The Republic of Senegal at a political turning point as President Faye takes office

Grütjen, Klaus
Policy Brief (12/2024)

Bonn: German Institute of Development and Sustainability (IDOS)


Dt. Ausg. u.d.T.:
Die Republik Senegal am politischen Wendepunkt: zum Amtsantritt von Staatspräsident Faye
(Policy Brief 10/2024)

Frz. Ausg. u.d.T.:
La République du Sénégal à un tournant politique: l’investiture du Président Faye
(Policy Brief 13/2024)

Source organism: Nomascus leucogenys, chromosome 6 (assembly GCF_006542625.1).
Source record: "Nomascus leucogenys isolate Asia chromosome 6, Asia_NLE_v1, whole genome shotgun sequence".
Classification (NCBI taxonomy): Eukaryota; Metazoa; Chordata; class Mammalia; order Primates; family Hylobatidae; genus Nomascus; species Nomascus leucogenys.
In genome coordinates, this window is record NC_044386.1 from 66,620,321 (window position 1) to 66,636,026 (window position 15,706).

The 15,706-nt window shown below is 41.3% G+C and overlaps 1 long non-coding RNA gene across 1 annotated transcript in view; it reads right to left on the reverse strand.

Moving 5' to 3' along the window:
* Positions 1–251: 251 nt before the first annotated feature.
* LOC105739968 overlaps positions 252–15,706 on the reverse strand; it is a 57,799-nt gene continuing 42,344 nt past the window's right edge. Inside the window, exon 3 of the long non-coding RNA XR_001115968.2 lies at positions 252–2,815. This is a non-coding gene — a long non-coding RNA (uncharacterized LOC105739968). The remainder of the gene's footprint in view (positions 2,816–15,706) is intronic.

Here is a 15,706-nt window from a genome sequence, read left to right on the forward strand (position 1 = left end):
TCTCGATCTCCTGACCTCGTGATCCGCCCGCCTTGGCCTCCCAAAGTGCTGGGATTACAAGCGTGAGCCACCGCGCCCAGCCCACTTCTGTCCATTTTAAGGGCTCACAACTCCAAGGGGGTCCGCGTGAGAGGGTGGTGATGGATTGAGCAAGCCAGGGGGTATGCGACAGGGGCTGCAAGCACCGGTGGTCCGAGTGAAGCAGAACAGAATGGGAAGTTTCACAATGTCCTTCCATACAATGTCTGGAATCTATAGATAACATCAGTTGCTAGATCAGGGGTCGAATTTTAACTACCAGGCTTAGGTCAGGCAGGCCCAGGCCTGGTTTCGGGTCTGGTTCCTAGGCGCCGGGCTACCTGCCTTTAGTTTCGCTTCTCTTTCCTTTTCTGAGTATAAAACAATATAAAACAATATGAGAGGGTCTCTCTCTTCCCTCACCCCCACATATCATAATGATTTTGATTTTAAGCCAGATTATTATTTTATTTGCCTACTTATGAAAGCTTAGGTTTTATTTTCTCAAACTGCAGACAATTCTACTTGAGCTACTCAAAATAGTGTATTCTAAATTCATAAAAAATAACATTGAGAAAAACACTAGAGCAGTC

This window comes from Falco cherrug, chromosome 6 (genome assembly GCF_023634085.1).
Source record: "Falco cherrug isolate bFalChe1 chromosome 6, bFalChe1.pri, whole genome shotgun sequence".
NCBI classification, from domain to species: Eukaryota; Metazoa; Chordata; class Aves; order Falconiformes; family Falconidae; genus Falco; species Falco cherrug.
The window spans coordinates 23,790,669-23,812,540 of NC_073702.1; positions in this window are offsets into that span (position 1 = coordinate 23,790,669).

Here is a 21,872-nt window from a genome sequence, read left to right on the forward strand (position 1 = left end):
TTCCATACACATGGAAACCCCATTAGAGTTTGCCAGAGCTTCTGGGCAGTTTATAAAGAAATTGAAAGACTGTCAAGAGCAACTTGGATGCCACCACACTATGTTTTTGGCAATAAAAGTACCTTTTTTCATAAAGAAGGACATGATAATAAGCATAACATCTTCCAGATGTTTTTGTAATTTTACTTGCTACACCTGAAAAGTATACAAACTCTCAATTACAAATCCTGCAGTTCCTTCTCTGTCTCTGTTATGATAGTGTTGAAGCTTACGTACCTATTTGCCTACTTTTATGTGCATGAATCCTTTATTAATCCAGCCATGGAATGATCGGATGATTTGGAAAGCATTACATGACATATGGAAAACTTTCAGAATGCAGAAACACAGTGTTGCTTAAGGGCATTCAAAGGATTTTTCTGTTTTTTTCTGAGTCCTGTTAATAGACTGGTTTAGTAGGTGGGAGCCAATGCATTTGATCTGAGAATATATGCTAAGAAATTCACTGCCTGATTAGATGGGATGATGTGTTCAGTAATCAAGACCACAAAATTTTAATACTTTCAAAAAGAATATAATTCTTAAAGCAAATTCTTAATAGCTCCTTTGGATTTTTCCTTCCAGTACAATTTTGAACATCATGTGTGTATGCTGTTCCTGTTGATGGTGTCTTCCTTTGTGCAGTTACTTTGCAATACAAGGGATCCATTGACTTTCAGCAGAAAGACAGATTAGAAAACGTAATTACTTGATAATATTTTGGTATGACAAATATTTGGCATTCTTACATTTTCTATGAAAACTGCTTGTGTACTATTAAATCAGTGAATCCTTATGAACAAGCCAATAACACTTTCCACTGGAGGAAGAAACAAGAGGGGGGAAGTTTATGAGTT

On 24 March 2024, presidential elections were held in Senegal, with opposition politician Bassirou Diomaye Diakhar Faye, who was 43 at the time, emerging as the winner. On 2 April 2024, he was sworn in as the fifth President of the Republic of Senegal. This event may mark a turning point in the country’s recent history. It once again demonstrates Senegal’s special position in the overall political context of the West Africa/Sahel region, in which military coups have increasingly taken place in recent years. This election runs counter to the current trend of increasing autocracy – at a global level too. During the three years prior to the election, Senegal suffered a deep political crisis that tested the constitutional state to its limits. Although the state institutions demonstrated their stability and resilience during this period and the achievements of democracy and the rule of law were able to be secured for the time being, due in large part to the country’s strong civil society, weaknesses became apparent during this crisis in connection with the judiciary, freedom of expression and freedom of the press. Security forces used violence to stifle protests and demonstrations by parts of the population against what they saw as the illegal arrest and imprisonment of opposition politicians. Dozens of people died and several hundreds were injured as a result of these measures. Well over a thousand people were imprisoned without a proper trial. Up until ten days before his election as president, Faye himself was still in prison under these conditions. This makes it all the more remarkable that – and how – Senegal managed to overcome this crisis. The present article examines the political, social and constitutional factors that led to what now looks set to be a positive outcome of this conflict. The crisis, which has been overcome for the time being, and the new president’s programme suggest that Senegal, too, is following a trend observed for some years now in the West Africa/Sahel region involving a redefinition of the state and of its duties, powers and services – and is doing so by democratically sound means. Faye and his partners have been battling the long-established political class. They promised their voters fundamental reforms of the state institutions and a rationalisation and streamlining of the public administration. Moreover, they vowed to take resolute steps to fight corruption, clientelism and embezzlement of public finances, goods and resources, which have all been increasing considerably in recent years. The unambiguous election result has given them a clear mandate to do so. The inauguration of President Faye will also partly alter the balance of power within the Economic Community of West African States (ECOWAS). In the years ahead, there will be further shifts towards a younger generation of political elites in various countries in the region. In future, Germany and the European Union will need to pay greater attention to the fact that the African states are placing more emphasis on their own cultural identity and are increasingly asserting their own sovereignty in political discourse.

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